Look again at the spine to see the sacral curve behind the line of gravity, enabling the buttocks to produce power. The weight of the buttocks is felt in the large heel bone. The center of the head aligns over the ankle joint. The foot now effectively delivers weight efficiently through the arches, both backward and forward in the foot and outward to the four corners of the foot. The toes will work as levers and helpers, as your fingers add articulation to the supporting structure of your hands. Rock the weight forward,  backward. and in circles sensing how the joints in the feet are free. Allow the ankle, knee and hip to move in response to the directing of weight over the feet.

    As the dancer prepares to move and to lower (plie"), it is important to 
understand the harmonious releasing of the ankle and the hip joints, as well as the knee. Many dancers struggle to get more depth by attempting to increase the angle of the knee while holding at the ankle and the hip. The result of this action is knee pain, ankle impingement, and excessive gripping in the front of the thigh.


     For most performers the first exposure to the Alexander method is 
at the university level. The artist has certainly achieved a degree of success to be accepted into a performing program and has many habits and methods, which have brought them this far. Often there is resistance to new approaches even though the resulting ease is apparent. Some may say, “It can’t be right, it’s too easy!” Of course the reality is that “feeling right” means feeling familiar or habitual, and the grasp of habit is like iron! It seems as though we love our mistakes because we hold onto them so tightly!

     Much material is available on the Alexander technique for those 
who wish to investigate further. A great deal is written with the musician in mind, but this is also of great benefit to the dancer. The musician who utilizes the technique will grow deeply as they feel how the music flows out of the free facility of the body through the instrument and the voice. As dancers, we also  truly ARE the instruments of the music and great musical, artistic, and efficient dancers heighten the sound experience by expressing it in visual space.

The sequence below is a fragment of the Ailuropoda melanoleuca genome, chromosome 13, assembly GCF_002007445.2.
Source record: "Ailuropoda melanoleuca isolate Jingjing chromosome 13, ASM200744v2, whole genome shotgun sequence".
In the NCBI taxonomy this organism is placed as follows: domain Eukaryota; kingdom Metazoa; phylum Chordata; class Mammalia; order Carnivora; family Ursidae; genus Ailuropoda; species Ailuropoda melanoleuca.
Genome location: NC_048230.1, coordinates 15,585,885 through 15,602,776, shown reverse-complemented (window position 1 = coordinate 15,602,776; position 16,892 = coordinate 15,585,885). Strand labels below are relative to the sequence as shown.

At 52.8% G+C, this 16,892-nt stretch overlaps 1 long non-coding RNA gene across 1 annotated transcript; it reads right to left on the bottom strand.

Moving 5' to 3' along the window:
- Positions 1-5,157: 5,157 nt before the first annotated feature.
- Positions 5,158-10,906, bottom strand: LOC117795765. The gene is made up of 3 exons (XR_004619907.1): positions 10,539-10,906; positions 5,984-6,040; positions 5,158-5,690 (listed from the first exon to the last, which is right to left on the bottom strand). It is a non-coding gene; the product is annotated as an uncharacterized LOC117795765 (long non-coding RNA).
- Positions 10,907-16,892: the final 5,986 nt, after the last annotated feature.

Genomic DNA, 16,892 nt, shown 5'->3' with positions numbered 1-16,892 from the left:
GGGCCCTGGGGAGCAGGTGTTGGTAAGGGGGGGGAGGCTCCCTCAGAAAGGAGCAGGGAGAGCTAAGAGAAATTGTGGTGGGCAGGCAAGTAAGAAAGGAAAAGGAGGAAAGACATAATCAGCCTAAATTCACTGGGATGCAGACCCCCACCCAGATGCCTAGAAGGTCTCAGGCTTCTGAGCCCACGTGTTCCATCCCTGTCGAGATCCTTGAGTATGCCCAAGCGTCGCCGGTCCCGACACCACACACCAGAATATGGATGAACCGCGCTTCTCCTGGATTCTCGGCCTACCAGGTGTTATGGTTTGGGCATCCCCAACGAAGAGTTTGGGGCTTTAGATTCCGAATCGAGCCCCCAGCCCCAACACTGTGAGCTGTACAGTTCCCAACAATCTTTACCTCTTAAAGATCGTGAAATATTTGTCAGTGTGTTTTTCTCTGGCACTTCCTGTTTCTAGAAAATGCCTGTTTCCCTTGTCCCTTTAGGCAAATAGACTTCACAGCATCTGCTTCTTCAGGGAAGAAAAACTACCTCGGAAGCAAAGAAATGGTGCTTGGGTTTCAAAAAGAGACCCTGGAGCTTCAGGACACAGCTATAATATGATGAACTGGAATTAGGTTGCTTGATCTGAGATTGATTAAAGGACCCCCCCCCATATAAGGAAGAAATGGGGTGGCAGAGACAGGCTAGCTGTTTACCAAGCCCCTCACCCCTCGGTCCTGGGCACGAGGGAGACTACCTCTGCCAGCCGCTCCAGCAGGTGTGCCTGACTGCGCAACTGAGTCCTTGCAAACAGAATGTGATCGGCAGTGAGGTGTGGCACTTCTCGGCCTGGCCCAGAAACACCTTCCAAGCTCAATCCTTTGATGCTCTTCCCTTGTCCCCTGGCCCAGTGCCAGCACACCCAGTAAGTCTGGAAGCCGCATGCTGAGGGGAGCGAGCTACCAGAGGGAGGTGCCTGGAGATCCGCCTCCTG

In this photograph of Jill and Gene
you can observe the clear

separation of Jill's thigh from her

pelvis and the intact curve of her

sacral spine. With this relationship

intact her head is balanced over 

her foot creating an elegant body

line.  Both Gene and Jill have

elegant presentation through

the upper back, neck and head,

supported by correct positioning

of the pelvis. The head is carried in

a normal conversational poise

so that the necks are not strained

or pinched in the posterior

cervical spine.

The gluteal muscles are able to

leverage and work efficiently with

this  relationship of leg and pelvis.
    






    

The dancer with great body intelligence can continue to grow in deep and musical ways. All students can work toward the full facility they are capable of, no matter your age or physique. Understanding your structure and keeping an open mind for new ways of feeling, working with your body instead of fighting against it, will pay healthy dividends for the span of your dance life!

















​                                            

                                                    

​                                                   originally published in "Dance Notes"   

                                                Photos & illustrations by Bonita Brockert       

                                                           

                                                             bonitabrockert@fuse.net